The wild effects of the light enchained me to an examination of individual faces; and although the rapidity with which the world of light flitted before the window prevented me from casting more than a glance upon each visage, still it seemed that, in my then peculiar mental state, I could frequently read, even in that brief interval of a glance, the history of long years.31
His scanning gaze is suddenly “arrested and absorbed” by an old man’s countenance because of “the account of the absolute idiosyncrasy of its expression”: “How wild a history,” the narrator says to himself, “is written within that bosom!” He proceeds to shadow the stranger through the crowd but finally gives up after a frenzied day spent following him, recognizing that the old man cannot be read: “It will be in vain to follow; for I shall learn no more of him, nor of his deeds. The worst heart of the world is a grosser book than the ‘Hortulus Animae,’ and perhaps it is but one of the great mercies of God that ‘er lasst [sic] sich nicht lesen [he will not let himself be read]’” (396). While ordinary men are open books for the narrator, the old man’s idiosyncrasy, his absolute secrecy or privacy (idios), forces him to relinquish his pursuit.
Poe draws the portrait of the chased man as an escape artist, an elusive creature persistently evading the perspicacity of the narrator.32 Not in but wholly of the crowd, the old man pulsates in time with the movements of the masses. He hardly seems human; unable to return the gaze of the narrator (which would reassure the narrator of his humanity), the old man raises the specter of Descartes’s automaton, as Kevin McLaughlin observes.33 But when we recall that the Cartesian animal is but a machine, and when we heed the clues disseminated in Poe’s text (the emphasis placed on the character’s “wildness,” the uncanny “shriek” he emits, his “stalk[ing] backward and forward, without apparent object”), we begin to wonder if the man of the crowd is not, after all, something of an animal.34 The narrator however, too bent on “reading” the man of the crowd, fails to catch him because he is not enough of a hunter—a hunter of men, a detective. For Benjamin, “Poe’s famous tale ‘The Man of the Crowd’ is something like an X-ray of a detective story. It does away with all the drapery that a crime represents. Only the armature remains: the pursuer, the crowd, and an unknown man who manages to walk through London in such a way that he always remains in the middle of the crowd.”35 Nearly all the ingredients for a detective story are here gathered: the busy metropolis, the eerie throng, a breathless pursuit. The only things missing are a crime (although the narrator catches a glimpse of what he believes is a dagger) and a detective.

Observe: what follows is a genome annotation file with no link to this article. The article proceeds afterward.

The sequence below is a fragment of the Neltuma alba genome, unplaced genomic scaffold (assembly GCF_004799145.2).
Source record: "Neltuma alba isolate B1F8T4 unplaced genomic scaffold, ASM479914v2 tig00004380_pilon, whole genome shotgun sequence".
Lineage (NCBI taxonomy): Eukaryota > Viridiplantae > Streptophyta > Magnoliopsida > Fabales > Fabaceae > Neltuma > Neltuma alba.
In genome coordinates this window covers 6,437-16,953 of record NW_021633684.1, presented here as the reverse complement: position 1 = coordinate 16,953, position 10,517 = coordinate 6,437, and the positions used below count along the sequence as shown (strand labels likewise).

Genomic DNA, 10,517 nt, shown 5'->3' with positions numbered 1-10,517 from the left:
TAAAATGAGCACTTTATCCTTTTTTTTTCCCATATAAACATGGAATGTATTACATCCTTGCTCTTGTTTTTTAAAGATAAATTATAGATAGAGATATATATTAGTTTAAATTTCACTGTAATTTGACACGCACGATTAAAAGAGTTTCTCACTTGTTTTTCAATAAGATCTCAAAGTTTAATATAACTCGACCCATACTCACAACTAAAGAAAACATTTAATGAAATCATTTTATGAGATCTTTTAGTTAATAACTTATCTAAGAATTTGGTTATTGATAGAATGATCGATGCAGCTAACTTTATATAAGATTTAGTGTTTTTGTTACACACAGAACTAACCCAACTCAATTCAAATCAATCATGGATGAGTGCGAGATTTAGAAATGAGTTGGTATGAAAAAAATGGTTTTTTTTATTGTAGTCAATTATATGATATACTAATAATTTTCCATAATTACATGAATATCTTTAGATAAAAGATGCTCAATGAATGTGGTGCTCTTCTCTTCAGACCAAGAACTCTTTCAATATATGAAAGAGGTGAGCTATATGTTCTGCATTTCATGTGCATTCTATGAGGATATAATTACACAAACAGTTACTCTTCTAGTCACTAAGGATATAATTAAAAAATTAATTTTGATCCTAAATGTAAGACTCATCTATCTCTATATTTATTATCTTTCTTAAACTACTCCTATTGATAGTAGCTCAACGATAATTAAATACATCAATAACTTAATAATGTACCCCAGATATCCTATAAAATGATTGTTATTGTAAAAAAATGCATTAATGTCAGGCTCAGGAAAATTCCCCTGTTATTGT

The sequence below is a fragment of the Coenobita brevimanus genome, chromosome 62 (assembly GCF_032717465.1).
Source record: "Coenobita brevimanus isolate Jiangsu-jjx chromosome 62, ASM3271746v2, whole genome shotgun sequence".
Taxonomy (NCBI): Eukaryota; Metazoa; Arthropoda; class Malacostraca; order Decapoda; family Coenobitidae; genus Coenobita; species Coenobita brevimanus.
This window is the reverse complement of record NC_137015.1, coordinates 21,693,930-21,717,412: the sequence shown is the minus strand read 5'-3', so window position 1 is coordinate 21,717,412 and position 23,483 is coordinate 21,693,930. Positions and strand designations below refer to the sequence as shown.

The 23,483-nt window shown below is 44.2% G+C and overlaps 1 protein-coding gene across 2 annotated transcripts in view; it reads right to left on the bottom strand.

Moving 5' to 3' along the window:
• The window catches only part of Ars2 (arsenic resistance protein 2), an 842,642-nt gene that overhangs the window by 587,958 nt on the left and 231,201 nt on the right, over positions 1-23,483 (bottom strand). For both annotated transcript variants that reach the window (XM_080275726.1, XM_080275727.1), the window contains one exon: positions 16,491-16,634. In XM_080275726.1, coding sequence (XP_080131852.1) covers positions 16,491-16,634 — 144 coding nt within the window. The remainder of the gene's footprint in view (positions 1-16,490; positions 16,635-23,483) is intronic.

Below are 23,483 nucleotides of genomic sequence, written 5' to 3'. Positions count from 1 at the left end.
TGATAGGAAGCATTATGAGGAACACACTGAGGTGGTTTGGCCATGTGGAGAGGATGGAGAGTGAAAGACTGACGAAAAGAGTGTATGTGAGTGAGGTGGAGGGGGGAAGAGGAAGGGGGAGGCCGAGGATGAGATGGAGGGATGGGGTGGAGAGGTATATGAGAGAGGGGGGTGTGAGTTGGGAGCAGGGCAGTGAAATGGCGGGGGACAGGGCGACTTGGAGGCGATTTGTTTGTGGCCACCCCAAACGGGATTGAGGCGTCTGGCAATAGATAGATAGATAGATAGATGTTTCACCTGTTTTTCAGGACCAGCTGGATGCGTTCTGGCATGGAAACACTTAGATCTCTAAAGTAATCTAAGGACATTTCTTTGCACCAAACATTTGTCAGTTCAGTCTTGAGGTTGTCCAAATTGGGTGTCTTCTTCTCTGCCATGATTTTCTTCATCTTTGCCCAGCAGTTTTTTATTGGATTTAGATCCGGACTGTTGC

Poe’s subsequent tale, “The Murders in the Rue Morgue,” remedies these absences. In this story, Poe’s unnamed narrator and his friend C. Auguste Dupin roam the streets of Paris until they are suddenly gripped by a headline in the Gazette des tribunaux: “Extraordinary Murders.” The newspaper account describes how a dozen neighbors and two policemen, alarmed by a succession of “terrific shrieks” issuing from the fourth story of a house in the rue Morgue, had broken open the doors of a house to discover Madame and Mademoiselle L’Espanaye’s apartment “in the wildest disorder.” The police find the body of Mademoiselle L’Espanaye forced up the narrow aperture of the chimney, with bruises around her throat indicating that she had been throttled to death. The body of her mother is discovered lying in a small yard in the rear of the building with her head entirely cut off by a razor found in the apartment. While the belongings of the wealthy widow are scattered across the floor, nothing has been taken. The investigation will later note that “if we are to suppose gold the motive of this outrage, we must also imagine the perpetrator so vacillating an idiot as to have abandoned his gold and his motive together” (422; emphasis added). To be sure, financial gain hardly seems a plausible motive for such gruesome deeds.